“They can repeal Section 230!” you might say. Right, that’s Cruz’s and Josh Hawley’s trump card, that these hearings are proper because social media companies like Twitter depend on Congress’s largesse in exempting them from liability for material posted on their platforms by third parties. But here’s a dirty little secret I’ll let you in on before you toss another bouquet Cruz’s way: Neither he, Hawley, nor anyone else have any intention of repealing Section 230. If the GOP were serious about doing that, they would have made an issue of it when they had total control of government. Cruz knows that ending Section 230 would force comment sections across the Internet to close (including ours). To the extent that any remained open, users who seem unusually prone to defaming others — like, say, the president — would be banned straightaway. The Hunter Biden laptop story would be verboten too; the facts simply aren’t certain enough to take a legal risk by publishing it.

The Section 230 hubbub is a con, in other words, and we Republican primary voters are the marks. Slamming Twitter for its thuggish attempt to suppress the Hunter Biden story isn’t a con; they deserve it, and they got enough of it to make them change their minds about it within a few days. But this theatrical nonsense from Cruz about Twitter being “in charge of what the media are allowed to report” is nothing more than an audition for the 2024 primary. He and Hawley have absorbed a key lesson from the Trump era: To get ahead you need to hate whom your base hates and you need to make a big show about it, but you don’t actually need to do anything about it. In that sense, the applause for Cruz today from the base is justified. If a senator’s job in 2020 isn’t to legislate but merely to perform, then why shouldn’t he be cheered for an especially impassioned performance? He did his job!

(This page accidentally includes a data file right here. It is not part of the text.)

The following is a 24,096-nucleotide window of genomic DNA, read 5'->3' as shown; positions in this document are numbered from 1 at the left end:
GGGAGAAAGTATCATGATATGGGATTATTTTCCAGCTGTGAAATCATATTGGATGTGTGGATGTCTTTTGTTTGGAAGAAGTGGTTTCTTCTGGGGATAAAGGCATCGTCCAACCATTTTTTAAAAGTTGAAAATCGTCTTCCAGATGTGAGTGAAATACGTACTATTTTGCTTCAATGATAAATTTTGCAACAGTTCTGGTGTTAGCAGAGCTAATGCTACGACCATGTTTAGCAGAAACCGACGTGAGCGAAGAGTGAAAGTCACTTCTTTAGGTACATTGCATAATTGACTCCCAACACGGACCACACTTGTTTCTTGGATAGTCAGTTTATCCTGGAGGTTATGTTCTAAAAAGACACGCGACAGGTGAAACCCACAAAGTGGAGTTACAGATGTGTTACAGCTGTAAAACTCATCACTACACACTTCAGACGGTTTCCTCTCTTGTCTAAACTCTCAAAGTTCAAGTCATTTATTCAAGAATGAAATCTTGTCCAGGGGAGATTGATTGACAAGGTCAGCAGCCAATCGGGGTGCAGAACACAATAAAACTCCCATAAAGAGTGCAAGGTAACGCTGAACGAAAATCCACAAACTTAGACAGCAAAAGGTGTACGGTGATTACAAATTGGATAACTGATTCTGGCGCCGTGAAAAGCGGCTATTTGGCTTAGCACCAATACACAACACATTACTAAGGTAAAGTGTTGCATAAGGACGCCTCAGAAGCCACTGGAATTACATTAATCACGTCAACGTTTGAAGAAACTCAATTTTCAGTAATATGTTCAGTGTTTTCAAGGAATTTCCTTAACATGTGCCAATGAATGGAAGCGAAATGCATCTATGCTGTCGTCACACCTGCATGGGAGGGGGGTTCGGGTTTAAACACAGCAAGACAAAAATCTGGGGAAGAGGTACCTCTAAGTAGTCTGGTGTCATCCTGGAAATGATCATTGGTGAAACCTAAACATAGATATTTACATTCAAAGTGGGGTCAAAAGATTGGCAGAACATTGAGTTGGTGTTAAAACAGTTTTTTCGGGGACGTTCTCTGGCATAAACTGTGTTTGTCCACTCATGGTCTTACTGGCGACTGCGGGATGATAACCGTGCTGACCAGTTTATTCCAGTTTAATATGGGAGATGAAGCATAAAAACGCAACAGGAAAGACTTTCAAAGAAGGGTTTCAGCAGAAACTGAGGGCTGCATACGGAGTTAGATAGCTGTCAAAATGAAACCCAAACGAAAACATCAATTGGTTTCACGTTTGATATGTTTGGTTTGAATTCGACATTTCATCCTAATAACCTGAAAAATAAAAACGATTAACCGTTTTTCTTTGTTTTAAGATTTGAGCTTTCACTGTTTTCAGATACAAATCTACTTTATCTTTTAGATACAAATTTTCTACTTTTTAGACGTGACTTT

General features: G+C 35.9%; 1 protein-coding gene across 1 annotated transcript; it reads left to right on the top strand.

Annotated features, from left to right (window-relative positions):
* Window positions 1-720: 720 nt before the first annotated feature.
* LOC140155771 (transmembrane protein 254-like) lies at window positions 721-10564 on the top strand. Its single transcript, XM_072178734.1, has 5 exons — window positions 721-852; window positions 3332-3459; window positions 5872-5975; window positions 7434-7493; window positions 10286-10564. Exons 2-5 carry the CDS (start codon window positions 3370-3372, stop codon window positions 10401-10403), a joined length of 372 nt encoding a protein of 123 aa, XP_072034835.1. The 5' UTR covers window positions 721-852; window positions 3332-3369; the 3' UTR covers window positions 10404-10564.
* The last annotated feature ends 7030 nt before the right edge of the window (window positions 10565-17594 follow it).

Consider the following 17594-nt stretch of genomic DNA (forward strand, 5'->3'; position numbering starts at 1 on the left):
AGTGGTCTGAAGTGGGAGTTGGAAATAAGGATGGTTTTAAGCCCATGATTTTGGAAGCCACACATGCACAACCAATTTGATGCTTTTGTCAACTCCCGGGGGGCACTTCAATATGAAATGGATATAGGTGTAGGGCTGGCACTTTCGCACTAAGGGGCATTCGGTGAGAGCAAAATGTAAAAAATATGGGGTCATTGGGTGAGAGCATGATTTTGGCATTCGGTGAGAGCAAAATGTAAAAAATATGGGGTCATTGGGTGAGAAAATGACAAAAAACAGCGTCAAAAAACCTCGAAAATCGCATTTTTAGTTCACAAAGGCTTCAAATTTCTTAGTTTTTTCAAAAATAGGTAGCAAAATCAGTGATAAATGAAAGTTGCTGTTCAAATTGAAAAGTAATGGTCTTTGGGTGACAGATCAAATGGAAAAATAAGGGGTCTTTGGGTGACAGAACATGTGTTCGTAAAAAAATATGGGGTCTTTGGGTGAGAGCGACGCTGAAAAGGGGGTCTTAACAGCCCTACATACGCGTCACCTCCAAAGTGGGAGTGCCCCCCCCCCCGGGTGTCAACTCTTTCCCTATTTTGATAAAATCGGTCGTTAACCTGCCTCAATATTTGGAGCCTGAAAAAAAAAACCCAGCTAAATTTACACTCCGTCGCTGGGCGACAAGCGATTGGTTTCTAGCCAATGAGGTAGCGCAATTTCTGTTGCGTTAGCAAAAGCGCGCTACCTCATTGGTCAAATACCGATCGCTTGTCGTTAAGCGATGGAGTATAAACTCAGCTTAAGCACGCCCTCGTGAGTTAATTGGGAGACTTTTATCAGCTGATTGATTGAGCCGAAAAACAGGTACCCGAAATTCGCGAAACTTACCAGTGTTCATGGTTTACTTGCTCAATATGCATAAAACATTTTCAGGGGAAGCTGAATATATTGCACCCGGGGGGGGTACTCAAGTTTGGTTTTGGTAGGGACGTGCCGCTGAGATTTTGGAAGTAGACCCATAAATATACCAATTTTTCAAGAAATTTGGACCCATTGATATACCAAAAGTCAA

Meanwhile, the odds of a stimulus deal passing Congress before late January while laid-off workers try to figure out how to keep the lights on are approaching zero. Today’s hearing is thus a sterling demonstration of priorities. If you think Cruz playing to the cheap seats on his side is a better use of the Senate’s time than working something out with the House, good for you. You’re well-suited to politics in 2020.

I’ll leave you with this from Hawley, who also understands what’s needed to succeed in a primary in a post-Trump GOP. And decorum certainly ain’t it.